Now here’s an interesting tidbit of cosmological history. Apparently the ancient Greeks, those clever guys, knew all about the earth being a sphere and rotating about the sun well before the medieval Europeans twigged on to the idea.
Aristarchus (310 – 230 BC) is the first known Greek to have proposed a heliocentric model (i.e. the earth rotates around the sun). His theory was rejected in favor of the geocentric models (i.e. sun and planets rotate around the earth) of Aristotle (384-322 BC) and later, Ptolemy (90-168 AD). Meanwhile Eratosthenes (276-194 BC) apparently was the first to calculate the size of the earth using math that involved measuring the angles of shadows. Incredible, how smart these two guys were.
It seems to be a truism that cosmological innovators are often met with ridicule and rejection by those around them. Perhaps this goes back to some kind of herd instinct. Animals generally don’t like disruptions to their usual way of doing things. Ingrained patterns make life more manageable for both animals and I would dare say humans too. The problem, however, is that behavioral patterns might have to change when environments change. This certainly seems to be the case with humanity. And not only our behavioral patterns, but perhaps more fundamentally, our thinking patterns from which much of our behavior originates.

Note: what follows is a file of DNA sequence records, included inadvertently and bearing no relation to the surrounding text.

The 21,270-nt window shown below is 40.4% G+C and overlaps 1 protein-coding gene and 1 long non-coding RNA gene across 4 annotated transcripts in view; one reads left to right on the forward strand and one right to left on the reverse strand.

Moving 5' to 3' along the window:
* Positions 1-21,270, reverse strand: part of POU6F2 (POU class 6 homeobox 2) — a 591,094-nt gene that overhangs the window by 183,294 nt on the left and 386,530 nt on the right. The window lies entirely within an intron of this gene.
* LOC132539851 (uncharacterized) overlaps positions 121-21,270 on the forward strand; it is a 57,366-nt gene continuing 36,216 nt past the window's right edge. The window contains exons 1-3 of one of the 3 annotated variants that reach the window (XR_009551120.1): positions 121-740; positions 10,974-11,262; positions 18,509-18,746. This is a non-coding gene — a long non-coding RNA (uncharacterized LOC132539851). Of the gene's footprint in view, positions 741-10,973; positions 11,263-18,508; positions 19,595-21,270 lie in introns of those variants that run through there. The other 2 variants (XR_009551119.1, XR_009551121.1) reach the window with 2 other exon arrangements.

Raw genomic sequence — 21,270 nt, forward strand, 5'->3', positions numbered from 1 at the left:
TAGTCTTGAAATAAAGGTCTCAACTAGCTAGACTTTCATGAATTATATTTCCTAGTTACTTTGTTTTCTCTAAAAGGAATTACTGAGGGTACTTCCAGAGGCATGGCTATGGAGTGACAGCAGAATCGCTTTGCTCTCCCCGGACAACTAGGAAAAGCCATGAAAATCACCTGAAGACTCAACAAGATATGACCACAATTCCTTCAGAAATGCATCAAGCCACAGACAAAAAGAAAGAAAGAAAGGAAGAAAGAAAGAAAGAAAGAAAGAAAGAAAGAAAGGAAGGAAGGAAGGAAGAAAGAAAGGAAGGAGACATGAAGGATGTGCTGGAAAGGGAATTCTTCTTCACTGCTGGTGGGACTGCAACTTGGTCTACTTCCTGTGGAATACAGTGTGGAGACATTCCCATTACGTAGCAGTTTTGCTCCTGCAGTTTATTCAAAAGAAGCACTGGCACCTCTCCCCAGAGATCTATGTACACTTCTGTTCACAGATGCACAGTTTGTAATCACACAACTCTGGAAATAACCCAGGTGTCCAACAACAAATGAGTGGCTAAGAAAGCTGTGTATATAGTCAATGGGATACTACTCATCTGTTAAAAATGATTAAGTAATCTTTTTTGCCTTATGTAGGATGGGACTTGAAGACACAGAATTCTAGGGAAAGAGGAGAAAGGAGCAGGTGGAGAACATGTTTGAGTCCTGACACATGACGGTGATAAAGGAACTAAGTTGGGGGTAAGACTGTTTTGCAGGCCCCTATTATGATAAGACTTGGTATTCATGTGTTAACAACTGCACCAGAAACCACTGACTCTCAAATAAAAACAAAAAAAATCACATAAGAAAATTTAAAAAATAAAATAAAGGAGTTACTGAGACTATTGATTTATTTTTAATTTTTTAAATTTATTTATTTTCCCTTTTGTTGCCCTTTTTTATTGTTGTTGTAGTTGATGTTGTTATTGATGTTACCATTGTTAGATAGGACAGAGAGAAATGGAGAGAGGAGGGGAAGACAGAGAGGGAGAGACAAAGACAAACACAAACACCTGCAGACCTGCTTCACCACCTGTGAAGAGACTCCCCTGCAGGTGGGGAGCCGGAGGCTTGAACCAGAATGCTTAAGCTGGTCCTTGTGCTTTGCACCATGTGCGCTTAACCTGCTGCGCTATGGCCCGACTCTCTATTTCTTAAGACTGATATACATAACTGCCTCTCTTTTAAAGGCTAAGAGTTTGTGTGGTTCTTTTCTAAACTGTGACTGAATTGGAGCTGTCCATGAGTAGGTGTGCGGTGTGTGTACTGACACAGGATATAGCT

At the risk of sounding like an Al Gore or Michael Moore, I’d say it’s definitely time for another change. Or at least, it’s time to start thinking about one in a manner consistent with our species’ inherent brainpower.
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